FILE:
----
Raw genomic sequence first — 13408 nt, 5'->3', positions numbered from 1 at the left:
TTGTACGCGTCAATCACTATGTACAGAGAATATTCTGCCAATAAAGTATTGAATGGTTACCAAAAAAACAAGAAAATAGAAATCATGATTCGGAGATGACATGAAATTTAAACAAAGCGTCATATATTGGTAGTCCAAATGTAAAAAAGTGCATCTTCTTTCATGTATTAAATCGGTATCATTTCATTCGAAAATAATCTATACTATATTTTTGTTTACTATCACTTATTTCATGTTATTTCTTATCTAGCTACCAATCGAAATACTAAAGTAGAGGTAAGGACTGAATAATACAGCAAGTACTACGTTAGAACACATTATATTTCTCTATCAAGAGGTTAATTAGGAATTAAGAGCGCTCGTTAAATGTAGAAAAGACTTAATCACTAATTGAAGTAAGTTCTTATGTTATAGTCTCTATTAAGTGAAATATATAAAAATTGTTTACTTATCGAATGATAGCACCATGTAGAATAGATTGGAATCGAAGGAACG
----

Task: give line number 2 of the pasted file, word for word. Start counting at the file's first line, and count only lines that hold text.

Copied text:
TTGTACGCGTCAATCACTATGTACAGAGAATATTCTGCCAATAAAGTATTGAATGGTTACCAAAAAAACAAGAAAATAGAAATCATGATTCGGAGATGACATGAAATTTAAACAAAGCGTCATATATTGGTAGTCCAAATGTAAAAAAGTGCATCTTCTTTCATGTATTAAATCGGTATCATTTCATTCGAAAATAATCTATACTATATTTTTGTTTACTATCACTTATTTCATGTTATTTCTTATCTAGCTACCAATCGAAATACTAAAGTAGAGGTAAGGACTGAATAATACAGCAAGTACTACGTTAGAACACATTATATTTCTCTATCAAGAGGTTAATTAGGAATTAAGAGCGCTCGTTAAATGTAGAAAAGACTTAATCACTAATTGAAGTAAGTTCTTATGTTATAGTCTCTATTAAGTGAAATATATAAAAATTGTTTACTTATCGAATGATAGCACCATGTAGAATAGATTGGAATCGAAGGAACG